The former Stanton Ironworks site has been vacant since 2007 after the former industrial hotbed produced its final pipes, having previously been one of, if not the region’s largest employer.
Now plans from Verdant Regeneration – a partnership between Ward Recycling and Trust Utilities – have been unanimously approved by Erewash Borough Council to bring 200 acres of the site back to life after 15 years of “neglect”.
The project is said to potentially be the largest the borough has ever seen, covering an area the size of 100 football pitches and creating circa 2.5 million square feet of warehouse and industrial unit space.
At a borough council planning meeting, councillors said that while they had their concerns over traffic they felt that an opportunity to bring the site back into use could not be passed up.
Cllr Paul Shelton said: “It is only when you visit this site that you appreciate how big it is and how much it is in need of redevelopment.
“It has been in need of redevelopment practically as long as I can remember.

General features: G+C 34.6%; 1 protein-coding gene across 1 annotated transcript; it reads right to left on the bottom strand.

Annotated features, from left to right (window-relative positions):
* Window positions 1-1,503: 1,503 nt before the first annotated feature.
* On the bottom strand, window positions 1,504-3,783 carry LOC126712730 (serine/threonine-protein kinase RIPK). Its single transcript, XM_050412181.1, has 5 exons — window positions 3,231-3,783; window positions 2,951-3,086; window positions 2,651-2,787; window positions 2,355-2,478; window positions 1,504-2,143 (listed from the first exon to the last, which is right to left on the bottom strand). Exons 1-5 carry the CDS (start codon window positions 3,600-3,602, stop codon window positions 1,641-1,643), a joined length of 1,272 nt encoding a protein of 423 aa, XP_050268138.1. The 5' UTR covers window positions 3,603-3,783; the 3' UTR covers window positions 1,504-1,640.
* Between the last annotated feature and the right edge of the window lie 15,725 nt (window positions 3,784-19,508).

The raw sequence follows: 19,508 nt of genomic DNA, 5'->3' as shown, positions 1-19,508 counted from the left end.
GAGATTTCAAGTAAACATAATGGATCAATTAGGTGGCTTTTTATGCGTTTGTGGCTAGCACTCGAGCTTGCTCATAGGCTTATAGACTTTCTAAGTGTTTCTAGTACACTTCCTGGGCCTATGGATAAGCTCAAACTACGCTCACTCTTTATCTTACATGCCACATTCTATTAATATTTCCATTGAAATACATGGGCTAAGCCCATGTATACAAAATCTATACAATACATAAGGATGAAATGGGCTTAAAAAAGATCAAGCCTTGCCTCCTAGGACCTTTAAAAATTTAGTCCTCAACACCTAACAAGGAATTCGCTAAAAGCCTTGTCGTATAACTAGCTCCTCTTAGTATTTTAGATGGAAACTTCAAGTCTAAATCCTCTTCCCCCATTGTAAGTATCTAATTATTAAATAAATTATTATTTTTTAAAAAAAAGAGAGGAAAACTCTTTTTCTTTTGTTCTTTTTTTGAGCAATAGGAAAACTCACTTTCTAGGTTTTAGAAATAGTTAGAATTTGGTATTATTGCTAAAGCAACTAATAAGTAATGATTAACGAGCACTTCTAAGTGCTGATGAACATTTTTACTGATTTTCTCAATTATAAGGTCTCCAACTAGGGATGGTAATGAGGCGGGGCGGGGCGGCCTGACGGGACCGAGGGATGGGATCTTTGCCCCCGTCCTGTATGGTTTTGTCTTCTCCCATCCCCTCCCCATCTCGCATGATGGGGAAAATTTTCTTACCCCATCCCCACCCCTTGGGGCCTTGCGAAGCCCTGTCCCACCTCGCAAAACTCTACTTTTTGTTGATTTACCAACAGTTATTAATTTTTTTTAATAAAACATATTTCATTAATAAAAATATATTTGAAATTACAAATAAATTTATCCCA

“It is the largest brownfield site in Derbyshire and seeing this brought back into use and being redeveloped is an opportunity we can’t pass on.”
Cllr Kevin Miller said the applicant should try and keep the remaining shells of the exhibition and training centres which sit close to the roadside in Lows Lane, opposite the Seven Oaks Inn.
The plan put forward by Verdant is to demolish every remaining building on the site, with the only buildings to share some of the plot to be four houses off Lows Lane, next to Unbrako Pre-cast Concrete.
Cllr Miller said that at the very least the façade of the buildings should be retained and also objected to the plan to fill in 400 metres of canal through the site and a historic bridge, calling these acts a “tragedy”.
Cllr Kevin Phillips said: “We cannot allow this opportunity to be allowed to go to waste, I do have concerns about traffic.
“This is going to be a huge project, the only benefit is that the development is going to be happening over a number of years, so we have time – but not much time.
“I don’t want to see it wasted but the traffic issue is going to be a big thing in the future.”
Cllr Margaret Griffiths said: “This was probably the biggest employment site in Derbyshire, I’d imagine, and it is long past time that it is brought back into proper use.
“I hope traffic can be restricted in some way. It would be better if employees can be brought in by rail, and not just freight.”